In defense of the pile of clothes on my side of the bed

I get while it annoys so many others – my girlfriend especially. But to me it feels right

Every night before bed, I place the clothes I was wearing that day in a small pile on the sock drawer on my side of the bed. Sometimes there are already extra pants. Other times, there’s a T-shirt or sweater that wasn’t dirty enough for the laundry basket. Nothing is folded per se, but I drape the larger, thicker item over everything else to better hide the bustle underneath.

My justification to my girlfriend Sunny is that we only have one closet in our bedroom – hers. My other reasoning is that it’s my side of the bed. I also submit as my defense that I’m not otherwise a messy guy: I don’t leave hair in the bathroom sink. I make sure that the shower and the toilets are kept clean. I always do the dishes. I’m doing the laundry. All this to say that I definitely don’t expect anyone to clean up after me.

Not that any of those excuses go down with the women in my life. Sunny’s problem with my little bunch is that he makes our room never look or feel clean. “We have closets and dresser drawers,” she says. “The least you can do is fold your clothes.” About her, my colleague Lindsay Schrupp says that even a little mess of clothes “brings unnecessary chaos into the bedroom.” She also thinks it’s disgusting, especially when left on the floor instead of a bedside table.

MEL editor Isabelle Kohn tells me that the piles of clothes her significant other leaves around the house — “on the floor, on the bed, on every chair, etc.” – is the only thing that makes her really unattractive to him. “Why are there piles of stuff when there are places to store things called cupboards and baskets?” she asks. “Honestly, it makes me so depressed. As if I was living in this garbage heap of chaos.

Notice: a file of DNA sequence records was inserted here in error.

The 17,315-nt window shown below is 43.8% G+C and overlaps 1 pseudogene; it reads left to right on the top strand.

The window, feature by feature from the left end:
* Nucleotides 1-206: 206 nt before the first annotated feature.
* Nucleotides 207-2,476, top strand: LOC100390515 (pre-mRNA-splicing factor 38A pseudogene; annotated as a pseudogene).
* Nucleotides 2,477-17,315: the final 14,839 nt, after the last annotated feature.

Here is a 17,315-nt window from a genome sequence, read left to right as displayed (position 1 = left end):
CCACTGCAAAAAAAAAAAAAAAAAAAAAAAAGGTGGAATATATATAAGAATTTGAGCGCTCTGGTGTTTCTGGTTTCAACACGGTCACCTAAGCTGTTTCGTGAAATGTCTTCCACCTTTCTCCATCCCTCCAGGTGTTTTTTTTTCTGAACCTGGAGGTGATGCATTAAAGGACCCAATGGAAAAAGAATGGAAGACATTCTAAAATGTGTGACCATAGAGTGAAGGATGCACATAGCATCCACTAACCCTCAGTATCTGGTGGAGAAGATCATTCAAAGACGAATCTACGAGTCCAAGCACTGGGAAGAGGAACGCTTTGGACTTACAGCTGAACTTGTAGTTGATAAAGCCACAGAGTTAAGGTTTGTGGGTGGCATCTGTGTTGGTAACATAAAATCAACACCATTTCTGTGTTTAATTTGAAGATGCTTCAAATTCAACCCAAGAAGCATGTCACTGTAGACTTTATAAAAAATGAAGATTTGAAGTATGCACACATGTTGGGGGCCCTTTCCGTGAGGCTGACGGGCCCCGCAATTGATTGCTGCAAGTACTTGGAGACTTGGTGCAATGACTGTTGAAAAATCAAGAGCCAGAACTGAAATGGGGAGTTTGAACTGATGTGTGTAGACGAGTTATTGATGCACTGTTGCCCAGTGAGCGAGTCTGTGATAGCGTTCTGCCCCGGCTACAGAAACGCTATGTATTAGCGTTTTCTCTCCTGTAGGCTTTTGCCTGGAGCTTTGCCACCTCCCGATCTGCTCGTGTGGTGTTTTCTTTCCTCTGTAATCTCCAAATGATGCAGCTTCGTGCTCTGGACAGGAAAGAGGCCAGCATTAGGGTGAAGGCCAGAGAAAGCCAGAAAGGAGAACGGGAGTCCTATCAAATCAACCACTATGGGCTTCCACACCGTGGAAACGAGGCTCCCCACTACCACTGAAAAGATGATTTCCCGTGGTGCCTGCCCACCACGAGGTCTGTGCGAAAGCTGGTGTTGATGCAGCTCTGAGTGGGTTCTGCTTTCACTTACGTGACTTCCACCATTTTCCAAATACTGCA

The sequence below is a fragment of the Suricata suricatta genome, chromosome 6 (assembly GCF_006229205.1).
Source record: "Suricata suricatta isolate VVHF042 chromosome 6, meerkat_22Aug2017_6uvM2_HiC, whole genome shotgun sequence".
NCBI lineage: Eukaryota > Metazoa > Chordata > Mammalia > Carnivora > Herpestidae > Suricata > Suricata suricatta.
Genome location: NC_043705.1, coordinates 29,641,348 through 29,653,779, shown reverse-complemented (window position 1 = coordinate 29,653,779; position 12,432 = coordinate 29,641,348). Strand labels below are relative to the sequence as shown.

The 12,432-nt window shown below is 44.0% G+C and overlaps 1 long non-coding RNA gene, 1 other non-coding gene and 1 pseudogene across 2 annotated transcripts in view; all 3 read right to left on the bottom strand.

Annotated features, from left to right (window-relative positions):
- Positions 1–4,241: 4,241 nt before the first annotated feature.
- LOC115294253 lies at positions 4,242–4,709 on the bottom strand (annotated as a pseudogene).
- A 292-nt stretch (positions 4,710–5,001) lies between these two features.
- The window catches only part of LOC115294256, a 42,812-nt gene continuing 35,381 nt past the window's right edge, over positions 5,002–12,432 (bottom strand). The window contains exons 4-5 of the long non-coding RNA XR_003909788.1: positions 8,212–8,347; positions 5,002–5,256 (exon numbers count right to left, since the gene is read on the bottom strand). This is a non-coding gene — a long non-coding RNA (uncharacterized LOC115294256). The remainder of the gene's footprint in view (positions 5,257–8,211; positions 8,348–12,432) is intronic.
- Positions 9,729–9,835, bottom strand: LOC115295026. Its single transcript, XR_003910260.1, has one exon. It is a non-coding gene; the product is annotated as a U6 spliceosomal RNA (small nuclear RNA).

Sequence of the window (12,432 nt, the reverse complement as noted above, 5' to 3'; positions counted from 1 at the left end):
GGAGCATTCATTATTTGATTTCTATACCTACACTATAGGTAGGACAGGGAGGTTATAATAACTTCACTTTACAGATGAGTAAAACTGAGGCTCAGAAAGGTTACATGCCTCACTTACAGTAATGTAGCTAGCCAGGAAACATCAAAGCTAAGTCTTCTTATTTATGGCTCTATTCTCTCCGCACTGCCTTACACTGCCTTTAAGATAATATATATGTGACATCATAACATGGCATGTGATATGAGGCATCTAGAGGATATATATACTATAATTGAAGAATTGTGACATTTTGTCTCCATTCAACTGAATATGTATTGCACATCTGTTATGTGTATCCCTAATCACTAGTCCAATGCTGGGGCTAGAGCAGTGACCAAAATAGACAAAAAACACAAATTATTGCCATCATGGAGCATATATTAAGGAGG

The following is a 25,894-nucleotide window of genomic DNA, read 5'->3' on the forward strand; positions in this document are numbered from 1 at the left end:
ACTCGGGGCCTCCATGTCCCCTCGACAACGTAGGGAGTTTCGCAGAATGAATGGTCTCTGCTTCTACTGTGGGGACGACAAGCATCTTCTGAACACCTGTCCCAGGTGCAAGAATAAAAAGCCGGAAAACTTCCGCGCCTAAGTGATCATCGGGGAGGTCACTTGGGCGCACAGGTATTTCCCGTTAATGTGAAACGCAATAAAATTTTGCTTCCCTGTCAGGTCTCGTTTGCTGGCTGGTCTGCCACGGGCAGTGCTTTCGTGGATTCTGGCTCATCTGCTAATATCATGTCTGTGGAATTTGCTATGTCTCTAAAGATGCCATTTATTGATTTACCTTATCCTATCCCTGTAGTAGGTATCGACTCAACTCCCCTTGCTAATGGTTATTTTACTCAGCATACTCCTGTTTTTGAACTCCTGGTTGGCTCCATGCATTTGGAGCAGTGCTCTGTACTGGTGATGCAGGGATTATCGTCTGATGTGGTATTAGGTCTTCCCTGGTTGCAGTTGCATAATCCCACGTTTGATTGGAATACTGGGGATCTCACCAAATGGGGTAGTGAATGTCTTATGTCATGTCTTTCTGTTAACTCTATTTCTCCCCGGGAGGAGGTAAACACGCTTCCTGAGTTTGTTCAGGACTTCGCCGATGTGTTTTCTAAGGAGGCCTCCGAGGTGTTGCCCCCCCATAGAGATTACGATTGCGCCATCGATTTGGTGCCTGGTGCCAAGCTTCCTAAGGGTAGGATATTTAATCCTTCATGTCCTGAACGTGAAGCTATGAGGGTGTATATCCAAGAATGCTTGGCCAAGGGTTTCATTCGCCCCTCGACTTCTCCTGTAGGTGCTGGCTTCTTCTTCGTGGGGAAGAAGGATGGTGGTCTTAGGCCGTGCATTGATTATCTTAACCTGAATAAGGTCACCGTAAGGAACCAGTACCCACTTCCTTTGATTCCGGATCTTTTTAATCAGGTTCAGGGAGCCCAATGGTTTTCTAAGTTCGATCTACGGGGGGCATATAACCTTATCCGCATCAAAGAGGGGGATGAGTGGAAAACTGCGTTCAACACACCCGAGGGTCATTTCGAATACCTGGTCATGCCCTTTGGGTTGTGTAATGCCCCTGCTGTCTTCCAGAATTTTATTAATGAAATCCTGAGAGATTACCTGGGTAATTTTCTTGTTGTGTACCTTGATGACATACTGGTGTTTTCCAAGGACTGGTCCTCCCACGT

“I’m not looking for Patrick Bateman’s level of cleanliness,” Isabelle continues, “just like, what if you made an effort to keep our room semi-nice sometimes.” Meanwhile, Lindsay’s revulsion runs much deeper: “Making little heaps on the floor will make me wonder if I ever loved you in the first place.”

“A lot of clothes that have been worn but aren’t really dirty end up on the floor,” she adds, growing more disgusted with every word. “Because they’re not dirty enough for the basket, but for some reason they can’t go back into the dresser?”

What I can only offer, I don’t see the problem with a few items that are out of place. For better or worse, that makes sense to me, especially since I more or less cycle through the same five garments over and over. Why take the time to put jeans away if I’m going to wake up and put them back on in less than eight hours?

Also, in my house at least, there is a certain degree of harmony. Earlier, I headed for the bedroom, where unsurprisingly, I had sweaters, pants and a single sweater in the sock drawer. No surprise there. But on the side of Sunny’s bed, there was also a sweatshirt and sweatpants — hers, not mine.

I won’t say it’s happily ever after. But it’s close.



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